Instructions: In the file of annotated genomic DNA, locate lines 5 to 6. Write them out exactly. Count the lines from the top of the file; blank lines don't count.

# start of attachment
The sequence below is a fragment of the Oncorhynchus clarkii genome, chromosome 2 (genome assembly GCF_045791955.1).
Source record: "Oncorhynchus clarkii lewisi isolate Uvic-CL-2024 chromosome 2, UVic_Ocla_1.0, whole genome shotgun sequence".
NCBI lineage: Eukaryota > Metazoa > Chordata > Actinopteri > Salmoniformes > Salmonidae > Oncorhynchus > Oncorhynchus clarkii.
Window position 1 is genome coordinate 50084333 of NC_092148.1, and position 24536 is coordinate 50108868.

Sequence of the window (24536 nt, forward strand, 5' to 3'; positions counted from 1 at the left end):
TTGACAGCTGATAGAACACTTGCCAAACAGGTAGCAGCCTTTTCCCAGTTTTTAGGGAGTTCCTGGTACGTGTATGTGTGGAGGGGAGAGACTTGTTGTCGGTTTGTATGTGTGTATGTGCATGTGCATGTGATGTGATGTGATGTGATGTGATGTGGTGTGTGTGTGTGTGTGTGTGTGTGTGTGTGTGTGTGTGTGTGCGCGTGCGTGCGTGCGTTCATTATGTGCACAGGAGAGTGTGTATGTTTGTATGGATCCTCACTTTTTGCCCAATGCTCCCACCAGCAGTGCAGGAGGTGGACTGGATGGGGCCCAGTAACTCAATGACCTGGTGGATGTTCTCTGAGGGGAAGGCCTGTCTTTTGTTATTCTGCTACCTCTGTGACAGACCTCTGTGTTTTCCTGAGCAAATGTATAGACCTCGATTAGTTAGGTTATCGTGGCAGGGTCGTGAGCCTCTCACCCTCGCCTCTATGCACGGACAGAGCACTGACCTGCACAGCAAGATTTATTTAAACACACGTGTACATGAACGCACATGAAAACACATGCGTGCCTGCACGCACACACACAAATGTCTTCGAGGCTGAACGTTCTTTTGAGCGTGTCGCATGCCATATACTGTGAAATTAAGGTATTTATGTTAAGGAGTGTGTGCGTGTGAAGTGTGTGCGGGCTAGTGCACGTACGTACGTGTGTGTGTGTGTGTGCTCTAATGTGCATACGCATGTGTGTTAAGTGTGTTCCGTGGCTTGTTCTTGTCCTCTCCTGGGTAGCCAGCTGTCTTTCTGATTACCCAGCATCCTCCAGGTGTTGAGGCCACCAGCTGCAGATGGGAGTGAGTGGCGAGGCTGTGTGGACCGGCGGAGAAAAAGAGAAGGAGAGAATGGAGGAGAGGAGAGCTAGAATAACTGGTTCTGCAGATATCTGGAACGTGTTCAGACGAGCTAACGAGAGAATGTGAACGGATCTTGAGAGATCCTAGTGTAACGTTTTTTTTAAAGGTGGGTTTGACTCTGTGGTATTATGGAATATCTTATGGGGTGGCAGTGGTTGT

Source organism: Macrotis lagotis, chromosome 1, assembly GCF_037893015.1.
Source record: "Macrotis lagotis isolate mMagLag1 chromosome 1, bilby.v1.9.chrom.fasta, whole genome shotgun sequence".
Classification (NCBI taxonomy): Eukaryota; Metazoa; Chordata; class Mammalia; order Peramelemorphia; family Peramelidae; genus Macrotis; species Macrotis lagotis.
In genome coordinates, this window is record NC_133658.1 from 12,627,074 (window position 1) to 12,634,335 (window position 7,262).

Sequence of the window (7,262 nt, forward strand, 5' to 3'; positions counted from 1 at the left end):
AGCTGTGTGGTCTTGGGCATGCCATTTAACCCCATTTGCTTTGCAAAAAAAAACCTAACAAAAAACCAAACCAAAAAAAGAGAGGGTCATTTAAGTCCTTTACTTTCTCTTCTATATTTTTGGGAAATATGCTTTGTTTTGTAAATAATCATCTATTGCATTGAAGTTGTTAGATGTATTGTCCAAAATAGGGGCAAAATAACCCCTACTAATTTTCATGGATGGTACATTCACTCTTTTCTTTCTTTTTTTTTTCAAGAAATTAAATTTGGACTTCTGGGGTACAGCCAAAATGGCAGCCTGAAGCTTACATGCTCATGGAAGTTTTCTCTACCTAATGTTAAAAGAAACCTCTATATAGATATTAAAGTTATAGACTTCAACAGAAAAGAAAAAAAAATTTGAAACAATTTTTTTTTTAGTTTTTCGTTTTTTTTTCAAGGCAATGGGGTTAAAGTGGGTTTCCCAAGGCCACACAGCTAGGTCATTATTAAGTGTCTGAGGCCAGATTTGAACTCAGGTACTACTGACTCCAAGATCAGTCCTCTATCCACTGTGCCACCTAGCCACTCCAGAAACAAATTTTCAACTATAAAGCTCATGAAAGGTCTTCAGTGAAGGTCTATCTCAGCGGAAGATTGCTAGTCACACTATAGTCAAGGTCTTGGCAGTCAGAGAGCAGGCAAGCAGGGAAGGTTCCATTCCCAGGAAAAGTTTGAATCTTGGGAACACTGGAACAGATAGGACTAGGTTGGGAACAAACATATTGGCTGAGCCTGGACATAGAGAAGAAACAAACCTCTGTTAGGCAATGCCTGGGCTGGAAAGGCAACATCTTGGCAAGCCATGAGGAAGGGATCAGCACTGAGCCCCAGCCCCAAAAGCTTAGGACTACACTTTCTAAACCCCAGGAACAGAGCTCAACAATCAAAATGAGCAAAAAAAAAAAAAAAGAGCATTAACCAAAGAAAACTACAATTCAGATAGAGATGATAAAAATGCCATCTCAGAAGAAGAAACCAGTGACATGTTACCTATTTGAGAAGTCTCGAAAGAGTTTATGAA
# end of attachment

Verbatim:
Sequence of the window (24536 nt, forward strand, 5' to 3'; positions counted from 1 at the left end):
TTGACAGCTGATAGAACACTTGCCAAACAGGTAGCAGCCTTTTCCCAGTTTTTAGGGAGTTCCTGGTACGTGTATGTGTGGAGGGGAGAGACTTGTTGTCGGTTTGTATGTGTGTATGTGCATGTGCATGTGATGTGATGTGATGTGATGTGATGTGGTGTGTGTGTGTGTGTGTGTGTGTGTGTGTGTGTGTGTGTGTGCGCGTGCGTGCGTGCGTTCATTATGTGCACAGGAGAGTGTGTATGTTTGTATGGATCCTCACTTTTTGCCCAATGCTCCCACCAGCAGTGCAGGAGGTGGACTGGATGGGGCCCAGTAACTCAATGACCTGGTGGATGTTCTCTGAGGGGAAGGCCTGTCTTTTGTTATTCTGCTACCTCTGTGACAGACCTCTGTGTTTTCCTGAGCAAATGTATAGACCTCGATTAGTTAGGTTATCGTGGCAGGGTCGTGAGCCTCTCACCCTCGCCTCTATGCACGGACAGAGCACTGACCTGCACAGCAAGATTTATTTAAACACACGTGTACATGAACGCACATGAAAACACATGCGTGCCTGCACGCACACACACAAATGTCTTCGAGGCTGAACGTTCTTTTGAGCGTGTCGCATGCCATATACTGTGAAATTAAGGTATTTATGTTAAGGAGTGTGTGCGTGTGAAGTGTGTGCGGGCTAGTGCACGTACGTACGTGTGTGTGTGTGTGTGCTCTAATGTGCATACGCATGTGTGTTAAGTGTGTTCCGTGGCTTGTTCTTGTCCTCTCCTGGGTAGCCAGCTGTCTTTCTGATTACCCAGCATCCTCCAGGTGTTGAGGCCACCAGCTGCAGATGGGAGTGAGTGGCGAGGCTGTGTGGACCGGCGGAGAAAAAGAGAAGGAGAGAATGGAGGAGAGGAGAGCTAGAATAACTGGTTCTGCAGATATCTGGAACGTGTTCAGACGAGCTAACGAGAGAATGTGAACGGATCTTGAGAGATCCTAGTGTAACGTTTTTTTTAAAGGTGGGTTTGACTCTGTGGTATTATGGAATATCTTATGGGGTGGCAGTGGTTGT